Elijah’s Translation To Heaven


 Elijah’s Translation To Heaven, Page #1


2 Kings 2:1 “And it came to pass, when the LORD would take up Elijah into heaven by a whirlwind, that Elijah went with Elisha from Gilgal.”

—— Introduction: ——

With this sentence the author of Kings introduces us to one of the grandest events in human history, the translation of Elijah. As far as the history of man, as recorded for our learning, only two men have not tasted death, Enoch of the Antediluvian age, and Elijah of the Prophetic age. Each of the three great dispensations of religion has had its special illustrations of a literal ascension to glory.
In the Patriarchal age, Enoch, probably the best of the world’s old men was yet the shortest lived. His years were precisely as the days in a solar revolution, three hundred and sixty five. And having fulfilled a glorious life, “He walked with God; and was not; for God took him” (Genesis 5:23-24).
The scene on Olivet of our Lord represents the ascension, or translation, in the Christian age.
“He led them out as far as Bethany” and there, while the Eleven were gazing in rapt amazement, the Master rose, personally, visibly, triumphantly, till “a cloud received Him out of their sight.” (Luke 24:50-51; Acts 1:9-10)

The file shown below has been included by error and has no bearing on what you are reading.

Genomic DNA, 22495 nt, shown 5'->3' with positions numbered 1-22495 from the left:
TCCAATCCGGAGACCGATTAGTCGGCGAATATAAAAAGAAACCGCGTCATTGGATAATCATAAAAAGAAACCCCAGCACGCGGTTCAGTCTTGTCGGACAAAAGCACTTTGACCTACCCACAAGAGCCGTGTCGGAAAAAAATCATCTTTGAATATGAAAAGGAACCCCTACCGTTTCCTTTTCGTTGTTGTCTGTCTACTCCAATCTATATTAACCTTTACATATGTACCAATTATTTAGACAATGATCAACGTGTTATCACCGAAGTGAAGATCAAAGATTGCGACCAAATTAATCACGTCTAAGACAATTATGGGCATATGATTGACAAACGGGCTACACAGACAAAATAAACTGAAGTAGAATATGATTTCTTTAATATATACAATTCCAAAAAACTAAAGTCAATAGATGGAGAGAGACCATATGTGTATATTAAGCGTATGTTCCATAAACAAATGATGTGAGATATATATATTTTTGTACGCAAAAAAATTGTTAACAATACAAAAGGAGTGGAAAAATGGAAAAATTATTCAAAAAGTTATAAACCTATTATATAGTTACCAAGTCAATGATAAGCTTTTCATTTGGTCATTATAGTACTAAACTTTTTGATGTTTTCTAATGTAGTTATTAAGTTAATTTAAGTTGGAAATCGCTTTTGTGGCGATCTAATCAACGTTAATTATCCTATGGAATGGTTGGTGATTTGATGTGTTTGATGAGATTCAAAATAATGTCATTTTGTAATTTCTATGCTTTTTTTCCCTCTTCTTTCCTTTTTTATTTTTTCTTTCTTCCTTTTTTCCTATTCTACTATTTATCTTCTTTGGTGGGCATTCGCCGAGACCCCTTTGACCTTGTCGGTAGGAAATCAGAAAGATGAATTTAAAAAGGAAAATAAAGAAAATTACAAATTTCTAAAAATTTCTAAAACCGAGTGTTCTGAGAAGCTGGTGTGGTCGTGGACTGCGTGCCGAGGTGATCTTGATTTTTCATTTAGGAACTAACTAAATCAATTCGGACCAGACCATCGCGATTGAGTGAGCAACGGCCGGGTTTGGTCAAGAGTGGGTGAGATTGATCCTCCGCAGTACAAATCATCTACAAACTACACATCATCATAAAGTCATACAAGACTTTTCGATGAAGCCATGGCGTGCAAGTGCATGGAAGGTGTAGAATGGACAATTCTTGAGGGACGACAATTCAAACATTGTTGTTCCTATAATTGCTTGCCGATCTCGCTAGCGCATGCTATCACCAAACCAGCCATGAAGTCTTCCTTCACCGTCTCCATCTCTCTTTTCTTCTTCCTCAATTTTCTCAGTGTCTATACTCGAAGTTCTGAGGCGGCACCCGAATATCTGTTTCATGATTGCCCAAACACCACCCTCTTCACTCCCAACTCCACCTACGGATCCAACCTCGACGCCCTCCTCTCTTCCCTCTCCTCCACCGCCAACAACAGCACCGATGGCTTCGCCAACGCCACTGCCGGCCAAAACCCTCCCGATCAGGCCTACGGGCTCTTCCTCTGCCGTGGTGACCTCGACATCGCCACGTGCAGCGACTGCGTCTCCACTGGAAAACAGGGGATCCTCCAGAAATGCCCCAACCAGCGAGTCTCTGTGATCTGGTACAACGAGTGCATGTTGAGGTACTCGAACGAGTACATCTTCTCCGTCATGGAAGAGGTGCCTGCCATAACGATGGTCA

God had said, “Dust thou art, and unto dust shalt thou return” (Genesis 3:19). Out of the ground was man’s body taken, and because of sin, unto the ground it shall return. More than three thousand years had passed since that sentence was pronounced against the fallen race, and Enoch had been the only person who was exempted from it. Why Enoch rather than Noah, Abraham, Moses, or Samuel should have been so honored we know not.
And now another was on the point of being transported bodily to heaven, but why such peculiar honor should be conferred upon Elijah rather than any other of the prophets we cannot say, and it is idle to speculate.


1. Elijah’s Preparations For Departure       2. Elijah Has Finished His Course.
3. Directed By The Spirit Of The Lord.       4. Elisha Cleaves To Elijah.
5. A Farewell Visit.                                         6. A Parting Blessing.
7. Elijah Tries Elisha’s Fidelity Again.        8. And They Two Went on.
9. Proof of Elijah’s Translation.

In this chapter (2 Kings 2) we have, that extraordinary event, the translation of Elijah. Elijah’s age is unknown. First we will take up his preparation for departure.
I thought how much time the Lord allows us to make preparations for our departure from this life is mostly unknown to us. The writer of Hebrews says, “It is appointed unto man once to die, and after this the Judgment” (Hebrews 9:27). If we knew the day or the hour we could be better prepared to meet it.
In the close of the last chapter we had a wicked king leaving the world in disgrace, here we have a holy prophet leaving it in honor; The departure of the former was his greatest misery, of the latter his greatest bliss: Men are as their end is.
We must note that some period of time would have passed between the time when Elijah pronounced the death sentence on Ahaziah (2 Kings 1:16), and his departure to heaven, maybe as many as seven years.